Looking just at states with an IRP or other long-term planning requirement, those that also had an EERS spent and saved over three times as much as states that had an IRP requirement but no EERS requirement (2.66% of revenues vs. .76%; and 1.16% of sales vs. 0.35%). For states without IRP/planning, those with EERS spent over 3 times as much (2.51% vs. 0.77%) and saved nearly five times as much (0.90% vs. 0.19%) as states with no IRP/planning requirement and no EERS.
Other policies supporting the use of energy efficiency as a utility system resource
We have also examined states that had policies in place for decoupling/lost revenue recovery and/or utility shareholder incentives for energy efficiency performance.
A total of 28 states had either decoupling or lost revenue adjustment mechanisms (LRAM) in place for at least one major electric utility, while 22 states had neither. There is a modest but not statistically significant advantage for decoupling/LRAM states on both energy efficiency spending (2.09% vs. 1.29%) and savings (0.85% vs. 0.56%).
Interestingly, if one compares the decoupling states to the LRAM states, there is a very significant difference, with decoupling states showing over four times the energy efficiency program spending (4.11% vs. 0.82%) and three times the savings (1.47% vs. 0.48%) of the LRAM states. However, this is likely influenced by the fact that 9 of the 10 decoupling states also had an EERS requirement, which is probably the dominant policy factor.
A total of 28 states had some type of utility shareholder incentives while 22 states did not. Again, there is a slight but not significant difference between the two groups on both energy efficiency spending (1.84% vs. 1.60%) and savings (0.83% vs. 0.58%).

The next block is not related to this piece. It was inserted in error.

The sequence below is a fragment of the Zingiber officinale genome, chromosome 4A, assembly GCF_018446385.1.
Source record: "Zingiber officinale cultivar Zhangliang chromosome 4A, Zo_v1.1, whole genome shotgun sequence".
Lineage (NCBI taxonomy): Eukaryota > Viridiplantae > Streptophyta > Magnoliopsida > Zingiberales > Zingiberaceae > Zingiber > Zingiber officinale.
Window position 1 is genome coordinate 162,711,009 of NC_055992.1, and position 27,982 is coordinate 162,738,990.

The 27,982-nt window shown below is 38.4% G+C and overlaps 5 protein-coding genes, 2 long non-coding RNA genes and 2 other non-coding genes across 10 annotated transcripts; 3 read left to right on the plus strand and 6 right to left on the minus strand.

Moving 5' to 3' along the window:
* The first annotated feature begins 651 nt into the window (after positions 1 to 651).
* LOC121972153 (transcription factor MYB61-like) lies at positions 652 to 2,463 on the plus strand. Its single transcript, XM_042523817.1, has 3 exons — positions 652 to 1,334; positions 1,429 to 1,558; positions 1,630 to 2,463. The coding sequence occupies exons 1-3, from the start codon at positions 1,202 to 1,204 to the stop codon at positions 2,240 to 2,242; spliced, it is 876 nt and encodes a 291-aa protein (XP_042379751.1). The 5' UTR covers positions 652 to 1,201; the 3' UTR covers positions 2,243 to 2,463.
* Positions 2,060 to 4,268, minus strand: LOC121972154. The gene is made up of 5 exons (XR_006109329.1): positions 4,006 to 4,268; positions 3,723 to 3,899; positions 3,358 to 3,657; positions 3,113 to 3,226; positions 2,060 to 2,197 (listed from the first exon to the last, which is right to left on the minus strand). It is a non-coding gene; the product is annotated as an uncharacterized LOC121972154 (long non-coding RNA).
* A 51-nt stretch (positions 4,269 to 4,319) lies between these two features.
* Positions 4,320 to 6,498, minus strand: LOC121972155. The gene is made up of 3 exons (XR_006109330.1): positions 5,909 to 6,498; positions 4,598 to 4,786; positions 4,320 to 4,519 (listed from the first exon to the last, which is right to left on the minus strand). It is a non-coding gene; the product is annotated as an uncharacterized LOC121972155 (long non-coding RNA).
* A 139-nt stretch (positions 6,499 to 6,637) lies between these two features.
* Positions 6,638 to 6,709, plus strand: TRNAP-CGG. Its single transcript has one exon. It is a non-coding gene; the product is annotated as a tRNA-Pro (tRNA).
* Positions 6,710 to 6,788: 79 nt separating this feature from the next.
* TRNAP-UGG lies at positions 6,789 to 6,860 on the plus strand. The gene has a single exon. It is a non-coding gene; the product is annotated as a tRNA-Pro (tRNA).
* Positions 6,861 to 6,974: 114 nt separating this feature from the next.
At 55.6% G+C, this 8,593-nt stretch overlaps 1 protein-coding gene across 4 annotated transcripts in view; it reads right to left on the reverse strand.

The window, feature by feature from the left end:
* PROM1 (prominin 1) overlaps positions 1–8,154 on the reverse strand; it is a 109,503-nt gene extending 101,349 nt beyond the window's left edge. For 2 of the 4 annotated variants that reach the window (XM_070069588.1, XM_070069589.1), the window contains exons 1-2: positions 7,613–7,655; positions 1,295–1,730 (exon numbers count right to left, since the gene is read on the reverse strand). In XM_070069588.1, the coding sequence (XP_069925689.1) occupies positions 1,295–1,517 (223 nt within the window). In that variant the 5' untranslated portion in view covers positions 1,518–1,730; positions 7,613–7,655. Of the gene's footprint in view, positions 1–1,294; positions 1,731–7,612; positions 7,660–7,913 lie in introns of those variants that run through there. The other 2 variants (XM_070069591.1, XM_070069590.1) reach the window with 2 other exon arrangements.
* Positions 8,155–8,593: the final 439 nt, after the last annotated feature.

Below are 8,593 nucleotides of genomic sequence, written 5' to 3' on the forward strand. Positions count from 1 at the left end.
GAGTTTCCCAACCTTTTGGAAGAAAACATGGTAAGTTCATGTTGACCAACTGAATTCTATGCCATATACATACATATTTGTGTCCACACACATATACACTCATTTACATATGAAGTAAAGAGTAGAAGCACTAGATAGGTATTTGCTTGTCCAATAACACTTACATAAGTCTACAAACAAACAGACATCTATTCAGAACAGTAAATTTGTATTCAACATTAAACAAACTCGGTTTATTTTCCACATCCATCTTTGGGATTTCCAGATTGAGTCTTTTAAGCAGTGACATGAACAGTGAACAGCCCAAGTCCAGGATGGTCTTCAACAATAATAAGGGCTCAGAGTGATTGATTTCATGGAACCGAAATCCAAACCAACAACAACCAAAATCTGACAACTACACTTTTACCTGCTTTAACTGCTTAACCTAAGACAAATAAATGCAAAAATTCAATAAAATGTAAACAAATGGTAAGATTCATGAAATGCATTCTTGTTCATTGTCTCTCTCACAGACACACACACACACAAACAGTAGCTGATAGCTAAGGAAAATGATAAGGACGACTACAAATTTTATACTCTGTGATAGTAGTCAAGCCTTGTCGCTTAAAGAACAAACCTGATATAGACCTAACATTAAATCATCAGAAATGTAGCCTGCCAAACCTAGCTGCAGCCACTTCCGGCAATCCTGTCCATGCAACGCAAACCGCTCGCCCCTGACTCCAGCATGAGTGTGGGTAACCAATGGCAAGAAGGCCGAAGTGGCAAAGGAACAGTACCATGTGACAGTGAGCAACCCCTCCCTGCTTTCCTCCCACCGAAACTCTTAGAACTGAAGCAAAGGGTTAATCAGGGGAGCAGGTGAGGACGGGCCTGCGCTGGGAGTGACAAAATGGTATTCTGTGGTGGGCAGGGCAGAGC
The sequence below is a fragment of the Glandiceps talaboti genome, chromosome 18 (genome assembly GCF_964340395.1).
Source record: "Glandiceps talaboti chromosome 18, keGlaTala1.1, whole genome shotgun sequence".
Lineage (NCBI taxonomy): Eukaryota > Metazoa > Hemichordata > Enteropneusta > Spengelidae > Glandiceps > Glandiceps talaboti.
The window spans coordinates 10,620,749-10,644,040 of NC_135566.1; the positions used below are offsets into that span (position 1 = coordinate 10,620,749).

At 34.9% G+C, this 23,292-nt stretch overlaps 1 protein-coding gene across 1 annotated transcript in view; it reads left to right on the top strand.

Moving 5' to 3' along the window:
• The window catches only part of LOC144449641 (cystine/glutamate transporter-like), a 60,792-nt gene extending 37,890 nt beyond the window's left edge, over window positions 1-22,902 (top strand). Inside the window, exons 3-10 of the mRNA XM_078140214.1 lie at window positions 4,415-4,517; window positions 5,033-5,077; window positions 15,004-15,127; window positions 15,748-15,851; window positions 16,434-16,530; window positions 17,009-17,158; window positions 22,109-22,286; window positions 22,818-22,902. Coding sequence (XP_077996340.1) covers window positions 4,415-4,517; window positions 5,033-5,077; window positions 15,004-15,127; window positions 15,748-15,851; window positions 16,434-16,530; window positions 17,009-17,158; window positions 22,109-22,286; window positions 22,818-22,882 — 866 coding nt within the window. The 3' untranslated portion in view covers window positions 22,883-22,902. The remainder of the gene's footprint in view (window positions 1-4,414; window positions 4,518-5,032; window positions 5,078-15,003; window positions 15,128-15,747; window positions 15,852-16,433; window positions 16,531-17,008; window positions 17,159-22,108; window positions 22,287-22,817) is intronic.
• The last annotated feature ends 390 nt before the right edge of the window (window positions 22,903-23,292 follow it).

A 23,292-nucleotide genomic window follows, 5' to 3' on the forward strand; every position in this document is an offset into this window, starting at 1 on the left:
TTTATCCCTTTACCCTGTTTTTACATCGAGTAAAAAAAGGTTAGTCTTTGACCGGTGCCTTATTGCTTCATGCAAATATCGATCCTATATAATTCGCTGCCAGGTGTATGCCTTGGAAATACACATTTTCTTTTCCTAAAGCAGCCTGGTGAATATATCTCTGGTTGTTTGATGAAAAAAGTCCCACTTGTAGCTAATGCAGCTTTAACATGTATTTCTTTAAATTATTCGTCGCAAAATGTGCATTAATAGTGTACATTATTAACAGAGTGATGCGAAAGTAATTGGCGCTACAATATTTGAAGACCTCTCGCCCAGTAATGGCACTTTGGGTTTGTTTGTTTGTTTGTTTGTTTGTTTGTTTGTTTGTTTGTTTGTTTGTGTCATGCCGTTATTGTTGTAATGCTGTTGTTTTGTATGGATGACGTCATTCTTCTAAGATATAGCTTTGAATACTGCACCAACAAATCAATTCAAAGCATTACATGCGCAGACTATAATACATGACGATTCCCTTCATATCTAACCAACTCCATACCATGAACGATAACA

Overall, the inescapable conclusion is that having an EERS is clearly the most effective state policy driving energy efficiency program spending and savings in the U.S. utility sector today. There is little evidence that IRP alone produces meaningful energy efficiency results in the absence of other strong policies. Other supportive policies, such as decoupling and shareholder incentives, appear to be helpful and are associated with modest increases in energy efficiency investments and savings. Yet, the most important value of such policies to date may not be their stand-alone effects, but rather, their ability to establish a fair utility business model that encourages utilities to accept and work toward achieving EERS efficiency targets—instead of seeking to block or overturn the EERS policy.
In a time when some state policymakers are becoming skittish about the concept of “mandates,” it is worth noting that the use of an EERS to set targets for cost-effective efficiency has been by far the most effective policy for achieving customer energy efficiency savings.
Patti Witte, an ACEEE consultant, assisted with the analyses for this blog post.